Sunseeker International set to introduce vacuum bagging techniques

Sunseeker confirms it will use the vacuum bagging technique on its yachts
Sunseeker announces it will use the vacuum bagging technique on its yachts

Sunseeker International is to join the other big boatbuilders and start using PRO-SET epoxy and vacuum bagging techniques on its yacht decks.

It made the decision following a new case study by West System International (WSI), which revealed that the technique would provide optimal finish across all of its yacht decks.

The luxury yacht builder will now use PRO-SET ADV-170 Adhesive and vacuum bagging as standard for pre-fabricated teak deck installation across some 200 boats a year.

Ned Popham, composites manager, Sunseeker International, said that this new method is safer, quicker and cleaner than screwing or weighing down pre-fabricated decks.

“As well as being inconvenient and tiring, weighting the deck down during bonding was a health and safety issue for us. The installation of teak decking is much safer and cleaner now with PRO-SET adhesive and vacuum bagging,” he said.

He added that the combination of PRO-SET epoxy for fairing and bonding, combined with vacuum bagging, should help to ensure that there are no imperfections or dips that cause pooling when the decking is wet.

Sunseeker has always used PRO-SET epoxy for bonding, although it has tried other fillers. In the past it used polyester-based fillers but they didn’t work well with epoxy and cure times were far too long, said Mr Popham.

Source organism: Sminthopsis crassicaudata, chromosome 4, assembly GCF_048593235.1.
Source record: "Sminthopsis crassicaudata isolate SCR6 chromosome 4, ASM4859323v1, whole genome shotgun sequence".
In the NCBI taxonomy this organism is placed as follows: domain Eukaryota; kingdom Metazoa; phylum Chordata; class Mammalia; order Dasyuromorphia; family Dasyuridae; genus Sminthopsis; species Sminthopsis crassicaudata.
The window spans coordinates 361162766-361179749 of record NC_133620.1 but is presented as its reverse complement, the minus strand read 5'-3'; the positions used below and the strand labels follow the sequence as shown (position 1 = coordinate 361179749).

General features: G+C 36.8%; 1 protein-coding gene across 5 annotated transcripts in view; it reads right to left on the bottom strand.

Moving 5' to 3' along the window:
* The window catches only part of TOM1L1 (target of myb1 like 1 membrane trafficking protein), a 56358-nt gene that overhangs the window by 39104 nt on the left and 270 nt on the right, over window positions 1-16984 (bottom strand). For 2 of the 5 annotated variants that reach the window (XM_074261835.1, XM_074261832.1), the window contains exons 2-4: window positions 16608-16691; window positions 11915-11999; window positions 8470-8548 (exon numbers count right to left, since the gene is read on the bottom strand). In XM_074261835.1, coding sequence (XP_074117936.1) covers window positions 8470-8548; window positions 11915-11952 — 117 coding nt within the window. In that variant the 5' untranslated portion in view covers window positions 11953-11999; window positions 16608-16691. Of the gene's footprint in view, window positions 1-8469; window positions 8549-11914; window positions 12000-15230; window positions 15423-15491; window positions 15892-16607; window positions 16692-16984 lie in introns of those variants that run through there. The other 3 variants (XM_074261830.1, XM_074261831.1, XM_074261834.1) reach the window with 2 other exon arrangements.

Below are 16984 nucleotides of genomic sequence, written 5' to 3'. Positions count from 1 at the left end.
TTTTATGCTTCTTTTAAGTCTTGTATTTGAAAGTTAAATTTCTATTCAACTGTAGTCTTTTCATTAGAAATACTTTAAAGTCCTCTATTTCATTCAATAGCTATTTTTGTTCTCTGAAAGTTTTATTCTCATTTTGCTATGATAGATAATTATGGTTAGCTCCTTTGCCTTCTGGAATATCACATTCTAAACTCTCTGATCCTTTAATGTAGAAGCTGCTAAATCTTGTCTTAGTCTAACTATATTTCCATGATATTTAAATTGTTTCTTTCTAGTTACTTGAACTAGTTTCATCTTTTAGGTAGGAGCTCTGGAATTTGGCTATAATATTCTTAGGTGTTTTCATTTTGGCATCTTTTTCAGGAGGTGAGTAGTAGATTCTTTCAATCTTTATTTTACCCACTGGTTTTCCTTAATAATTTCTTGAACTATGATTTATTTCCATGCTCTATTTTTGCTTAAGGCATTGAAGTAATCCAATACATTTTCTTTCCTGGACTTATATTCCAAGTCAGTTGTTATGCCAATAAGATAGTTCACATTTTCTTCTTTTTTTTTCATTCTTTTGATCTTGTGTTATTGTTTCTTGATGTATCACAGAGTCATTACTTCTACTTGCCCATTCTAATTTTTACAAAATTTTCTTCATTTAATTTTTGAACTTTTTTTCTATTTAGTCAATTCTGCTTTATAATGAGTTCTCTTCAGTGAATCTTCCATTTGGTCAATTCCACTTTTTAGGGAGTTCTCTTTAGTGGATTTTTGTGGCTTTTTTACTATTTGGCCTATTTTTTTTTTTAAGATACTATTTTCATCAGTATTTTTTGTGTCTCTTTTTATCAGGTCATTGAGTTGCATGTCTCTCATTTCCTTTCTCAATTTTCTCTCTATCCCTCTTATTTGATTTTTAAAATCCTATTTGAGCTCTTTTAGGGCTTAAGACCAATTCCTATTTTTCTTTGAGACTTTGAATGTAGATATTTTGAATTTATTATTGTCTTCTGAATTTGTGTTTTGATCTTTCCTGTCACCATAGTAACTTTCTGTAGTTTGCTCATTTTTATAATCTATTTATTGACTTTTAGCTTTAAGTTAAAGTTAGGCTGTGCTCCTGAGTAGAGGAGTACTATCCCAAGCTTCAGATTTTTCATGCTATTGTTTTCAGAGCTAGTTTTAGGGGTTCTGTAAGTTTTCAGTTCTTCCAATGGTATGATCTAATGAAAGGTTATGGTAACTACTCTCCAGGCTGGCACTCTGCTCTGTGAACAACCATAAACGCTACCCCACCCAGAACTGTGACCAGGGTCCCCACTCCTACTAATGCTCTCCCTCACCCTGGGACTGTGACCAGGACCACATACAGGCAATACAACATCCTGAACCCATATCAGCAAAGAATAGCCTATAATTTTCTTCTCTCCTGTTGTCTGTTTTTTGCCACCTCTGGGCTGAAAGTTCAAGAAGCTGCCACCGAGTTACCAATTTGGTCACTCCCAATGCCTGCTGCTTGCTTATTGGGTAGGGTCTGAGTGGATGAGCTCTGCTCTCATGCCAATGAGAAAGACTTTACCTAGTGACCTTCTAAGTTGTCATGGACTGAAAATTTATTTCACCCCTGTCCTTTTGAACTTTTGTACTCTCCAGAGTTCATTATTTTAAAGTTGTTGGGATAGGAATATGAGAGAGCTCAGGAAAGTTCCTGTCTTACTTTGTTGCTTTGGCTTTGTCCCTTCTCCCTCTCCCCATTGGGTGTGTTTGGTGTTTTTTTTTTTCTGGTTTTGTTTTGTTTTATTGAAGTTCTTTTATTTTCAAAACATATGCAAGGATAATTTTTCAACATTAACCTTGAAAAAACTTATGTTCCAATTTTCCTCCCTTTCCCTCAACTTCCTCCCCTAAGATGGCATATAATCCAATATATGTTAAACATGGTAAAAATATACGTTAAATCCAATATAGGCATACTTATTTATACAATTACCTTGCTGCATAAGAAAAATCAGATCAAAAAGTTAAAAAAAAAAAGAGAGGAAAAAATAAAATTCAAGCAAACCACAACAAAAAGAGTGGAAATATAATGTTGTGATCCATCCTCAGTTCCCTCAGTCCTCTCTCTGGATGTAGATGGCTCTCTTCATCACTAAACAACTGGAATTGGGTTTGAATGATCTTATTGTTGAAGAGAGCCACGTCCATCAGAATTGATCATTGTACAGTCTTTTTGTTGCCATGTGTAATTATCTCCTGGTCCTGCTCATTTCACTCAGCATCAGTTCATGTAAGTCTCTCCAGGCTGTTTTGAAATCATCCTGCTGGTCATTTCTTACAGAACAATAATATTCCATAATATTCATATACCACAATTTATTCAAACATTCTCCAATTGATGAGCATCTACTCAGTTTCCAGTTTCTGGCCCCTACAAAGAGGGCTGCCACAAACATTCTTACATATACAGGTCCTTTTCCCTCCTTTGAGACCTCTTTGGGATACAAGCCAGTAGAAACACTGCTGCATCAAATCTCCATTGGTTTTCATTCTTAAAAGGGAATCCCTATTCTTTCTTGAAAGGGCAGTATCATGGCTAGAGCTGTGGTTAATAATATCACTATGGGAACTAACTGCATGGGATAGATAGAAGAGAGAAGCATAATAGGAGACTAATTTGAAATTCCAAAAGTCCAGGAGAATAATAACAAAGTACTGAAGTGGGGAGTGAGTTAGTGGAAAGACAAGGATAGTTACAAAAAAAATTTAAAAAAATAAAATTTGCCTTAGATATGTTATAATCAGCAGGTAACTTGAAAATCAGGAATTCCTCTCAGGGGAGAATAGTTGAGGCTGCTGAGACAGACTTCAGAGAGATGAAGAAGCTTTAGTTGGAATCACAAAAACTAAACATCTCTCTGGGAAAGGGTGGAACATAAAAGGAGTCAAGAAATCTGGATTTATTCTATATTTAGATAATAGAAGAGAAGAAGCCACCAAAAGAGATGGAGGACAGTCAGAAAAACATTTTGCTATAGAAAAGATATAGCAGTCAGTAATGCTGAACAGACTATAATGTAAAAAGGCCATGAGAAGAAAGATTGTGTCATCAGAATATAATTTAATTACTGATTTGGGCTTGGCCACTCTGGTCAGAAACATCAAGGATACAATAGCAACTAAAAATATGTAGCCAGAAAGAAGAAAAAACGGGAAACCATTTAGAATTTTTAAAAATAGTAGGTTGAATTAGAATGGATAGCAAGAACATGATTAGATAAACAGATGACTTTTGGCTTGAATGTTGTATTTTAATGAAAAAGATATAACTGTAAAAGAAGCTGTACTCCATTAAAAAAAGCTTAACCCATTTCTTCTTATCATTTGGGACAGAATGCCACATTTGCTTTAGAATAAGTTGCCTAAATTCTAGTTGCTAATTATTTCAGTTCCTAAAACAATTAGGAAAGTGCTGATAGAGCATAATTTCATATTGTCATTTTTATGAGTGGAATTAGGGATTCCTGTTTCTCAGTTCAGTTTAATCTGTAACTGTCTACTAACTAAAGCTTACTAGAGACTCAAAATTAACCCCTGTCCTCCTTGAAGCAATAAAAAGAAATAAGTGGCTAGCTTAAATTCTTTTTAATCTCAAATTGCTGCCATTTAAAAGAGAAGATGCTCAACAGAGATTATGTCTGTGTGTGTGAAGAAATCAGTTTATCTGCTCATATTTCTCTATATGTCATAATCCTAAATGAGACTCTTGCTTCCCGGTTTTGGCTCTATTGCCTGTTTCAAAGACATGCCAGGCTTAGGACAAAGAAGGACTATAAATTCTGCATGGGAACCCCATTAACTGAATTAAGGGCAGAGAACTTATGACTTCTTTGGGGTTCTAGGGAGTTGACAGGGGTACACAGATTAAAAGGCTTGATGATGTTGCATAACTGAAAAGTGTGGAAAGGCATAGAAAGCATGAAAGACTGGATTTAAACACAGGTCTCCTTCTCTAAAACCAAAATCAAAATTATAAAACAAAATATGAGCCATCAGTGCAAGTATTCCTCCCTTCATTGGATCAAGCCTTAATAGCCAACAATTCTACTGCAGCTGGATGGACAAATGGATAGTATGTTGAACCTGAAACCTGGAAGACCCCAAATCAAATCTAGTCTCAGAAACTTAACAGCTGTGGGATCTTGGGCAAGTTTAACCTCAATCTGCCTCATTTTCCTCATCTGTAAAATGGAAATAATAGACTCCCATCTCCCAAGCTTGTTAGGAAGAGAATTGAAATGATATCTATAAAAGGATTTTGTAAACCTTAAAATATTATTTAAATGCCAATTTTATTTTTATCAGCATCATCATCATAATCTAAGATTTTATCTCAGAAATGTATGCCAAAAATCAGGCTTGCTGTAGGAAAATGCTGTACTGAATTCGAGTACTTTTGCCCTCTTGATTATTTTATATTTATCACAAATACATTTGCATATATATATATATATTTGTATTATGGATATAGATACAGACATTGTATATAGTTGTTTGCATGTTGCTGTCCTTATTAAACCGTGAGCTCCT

With the PRO-SET Fairing Compound, technicians can fair in, sand down the surface and bond down the deck in just a couple of days.

A brief explanation of the vacuum bagging technique
Vacuum bagging is a process of completely enclosing and sealing a panel being built and bonded within a plastic bag and then extracting most of the air, so that exterior atmospheric pressure can be put to work to squeeze the surfaces more tightly together for better bonding. Many modern constructions system will benefit from being cured while under this naturally available compressive force. If excess resin can be squeezed out and improve the fibre/resin ratio, the result is a a lighter, stronger part.

Very simply, if any uncured lamination is wrapped in airtight plastic and all the air from inside is removed, the natural atmospheric pressure will compress the work and compact the lamination.

The short video below gives a demonstration of the vacuum bagging technique.

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